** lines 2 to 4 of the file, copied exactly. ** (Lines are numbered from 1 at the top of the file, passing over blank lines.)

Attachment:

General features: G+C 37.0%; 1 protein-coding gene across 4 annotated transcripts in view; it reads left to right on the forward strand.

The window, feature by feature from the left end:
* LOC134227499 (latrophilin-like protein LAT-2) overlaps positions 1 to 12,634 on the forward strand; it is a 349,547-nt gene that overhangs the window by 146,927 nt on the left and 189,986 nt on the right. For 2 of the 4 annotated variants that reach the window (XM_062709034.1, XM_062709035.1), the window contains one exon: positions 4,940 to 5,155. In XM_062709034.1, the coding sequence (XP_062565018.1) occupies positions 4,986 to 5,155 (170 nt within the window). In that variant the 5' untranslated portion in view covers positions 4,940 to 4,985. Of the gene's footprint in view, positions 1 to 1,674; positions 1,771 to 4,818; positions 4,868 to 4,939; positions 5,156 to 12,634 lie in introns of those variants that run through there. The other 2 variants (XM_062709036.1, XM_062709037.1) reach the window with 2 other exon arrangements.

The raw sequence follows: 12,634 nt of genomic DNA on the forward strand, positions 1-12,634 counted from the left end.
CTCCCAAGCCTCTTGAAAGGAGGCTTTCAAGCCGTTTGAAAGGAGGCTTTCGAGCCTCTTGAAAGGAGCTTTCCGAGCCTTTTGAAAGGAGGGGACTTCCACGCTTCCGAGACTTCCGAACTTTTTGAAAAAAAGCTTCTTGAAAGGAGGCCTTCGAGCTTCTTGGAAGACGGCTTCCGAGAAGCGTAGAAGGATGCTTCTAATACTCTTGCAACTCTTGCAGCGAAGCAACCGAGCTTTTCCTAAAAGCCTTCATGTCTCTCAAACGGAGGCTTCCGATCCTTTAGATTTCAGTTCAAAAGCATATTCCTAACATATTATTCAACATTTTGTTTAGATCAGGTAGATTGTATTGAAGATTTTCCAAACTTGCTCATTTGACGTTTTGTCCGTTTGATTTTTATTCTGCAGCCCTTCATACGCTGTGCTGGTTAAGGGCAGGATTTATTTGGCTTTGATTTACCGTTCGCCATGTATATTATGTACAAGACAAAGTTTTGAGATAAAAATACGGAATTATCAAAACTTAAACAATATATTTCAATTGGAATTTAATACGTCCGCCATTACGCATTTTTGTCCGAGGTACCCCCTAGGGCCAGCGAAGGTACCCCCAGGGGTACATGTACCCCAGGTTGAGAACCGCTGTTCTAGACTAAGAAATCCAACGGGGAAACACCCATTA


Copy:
The window, feature by feature from the left end:
* LOC134227499 (latrophilin-like protein LAT-2) overlaps positions 1 to 12,634 on the forward strand; it is a 349,547-nt gene that overhangs the window by 146,927 nt on the left and 189,986 nt on the right. For 2 of the 4 annotated variants that reach the window (XM_062709034.1, XM_062709035.1), the window contains one exon: positions 4,940 to 5,155. In XM_062709034.1, the coding sequence (XP_062565018.1) occupies positions 4,986 to 5,155 (170 nt within the window). In that variant the 5' untranslated portion in view covers positions 4,940 to 4,985. Of the gene's footprint in view, positions 1 to 1,674; positions 1,771 to 4,818; positions 4,868 to 4,939; positions 5,156 to 12,634 lie in introns of those variants that run through there. The other 2 variants (XM_062709036.1, XM_062709037.1) reach the window with 2 other exon arrangements.

The raw sequence follows: 12,634 nt of genomic DNA on the forward strand, positions 1-12,634 counted from the left end.